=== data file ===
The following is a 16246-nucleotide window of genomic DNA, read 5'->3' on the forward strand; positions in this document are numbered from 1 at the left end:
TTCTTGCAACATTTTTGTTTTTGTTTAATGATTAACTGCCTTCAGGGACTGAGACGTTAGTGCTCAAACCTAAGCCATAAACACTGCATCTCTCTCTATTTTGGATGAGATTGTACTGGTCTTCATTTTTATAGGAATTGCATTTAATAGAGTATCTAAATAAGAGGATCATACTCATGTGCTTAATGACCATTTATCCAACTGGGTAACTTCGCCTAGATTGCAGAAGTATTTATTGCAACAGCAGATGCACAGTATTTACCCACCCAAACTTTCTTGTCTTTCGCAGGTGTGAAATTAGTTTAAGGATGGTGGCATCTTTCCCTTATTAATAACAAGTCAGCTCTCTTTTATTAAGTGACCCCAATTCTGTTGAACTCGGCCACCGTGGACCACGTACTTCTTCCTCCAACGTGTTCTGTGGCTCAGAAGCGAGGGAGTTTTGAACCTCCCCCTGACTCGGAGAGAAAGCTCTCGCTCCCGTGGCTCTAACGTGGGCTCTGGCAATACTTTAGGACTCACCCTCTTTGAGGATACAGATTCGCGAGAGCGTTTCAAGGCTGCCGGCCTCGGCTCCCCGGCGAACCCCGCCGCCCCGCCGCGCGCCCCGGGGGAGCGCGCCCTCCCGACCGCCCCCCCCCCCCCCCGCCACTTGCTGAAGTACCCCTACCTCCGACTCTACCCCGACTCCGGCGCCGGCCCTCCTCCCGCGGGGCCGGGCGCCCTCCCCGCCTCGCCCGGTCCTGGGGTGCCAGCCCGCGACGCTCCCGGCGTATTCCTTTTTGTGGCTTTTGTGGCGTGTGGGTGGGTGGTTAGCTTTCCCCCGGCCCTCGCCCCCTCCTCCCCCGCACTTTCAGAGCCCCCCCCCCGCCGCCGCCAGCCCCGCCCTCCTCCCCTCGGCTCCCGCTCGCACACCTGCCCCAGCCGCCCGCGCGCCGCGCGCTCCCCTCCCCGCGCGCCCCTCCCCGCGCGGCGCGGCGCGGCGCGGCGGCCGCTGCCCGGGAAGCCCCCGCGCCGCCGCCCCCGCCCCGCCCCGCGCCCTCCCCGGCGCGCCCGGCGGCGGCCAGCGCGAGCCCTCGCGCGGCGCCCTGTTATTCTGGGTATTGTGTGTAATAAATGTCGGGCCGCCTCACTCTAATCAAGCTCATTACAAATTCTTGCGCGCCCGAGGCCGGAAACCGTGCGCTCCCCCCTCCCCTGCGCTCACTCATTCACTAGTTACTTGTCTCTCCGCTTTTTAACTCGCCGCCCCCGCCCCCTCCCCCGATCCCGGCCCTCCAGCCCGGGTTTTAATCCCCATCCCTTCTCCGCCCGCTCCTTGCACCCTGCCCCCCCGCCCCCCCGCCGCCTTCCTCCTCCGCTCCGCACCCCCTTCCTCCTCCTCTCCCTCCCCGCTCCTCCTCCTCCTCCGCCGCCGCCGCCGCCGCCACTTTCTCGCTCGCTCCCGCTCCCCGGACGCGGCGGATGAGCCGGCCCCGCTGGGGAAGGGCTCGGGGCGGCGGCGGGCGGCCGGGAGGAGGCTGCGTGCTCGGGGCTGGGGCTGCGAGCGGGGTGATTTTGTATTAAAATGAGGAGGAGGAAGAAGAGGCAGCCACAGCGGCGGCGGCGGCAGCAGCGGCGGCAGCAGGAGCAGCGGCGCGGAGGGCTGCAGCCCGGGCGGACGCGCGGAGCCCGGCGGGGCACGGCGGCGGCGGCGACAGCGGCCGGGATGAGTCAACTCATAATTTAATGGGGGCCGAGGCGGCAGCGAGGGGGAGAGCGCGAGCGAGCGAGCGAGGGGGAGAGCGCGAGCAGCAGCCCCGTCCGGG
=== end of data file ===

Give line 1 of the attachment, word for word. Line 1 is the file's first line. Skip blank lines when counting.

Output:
The following is a 16246-nucleotide window of genomic DNA, read 5'->3' on the forward strand; positions in this document are numbered from 1 at the left end: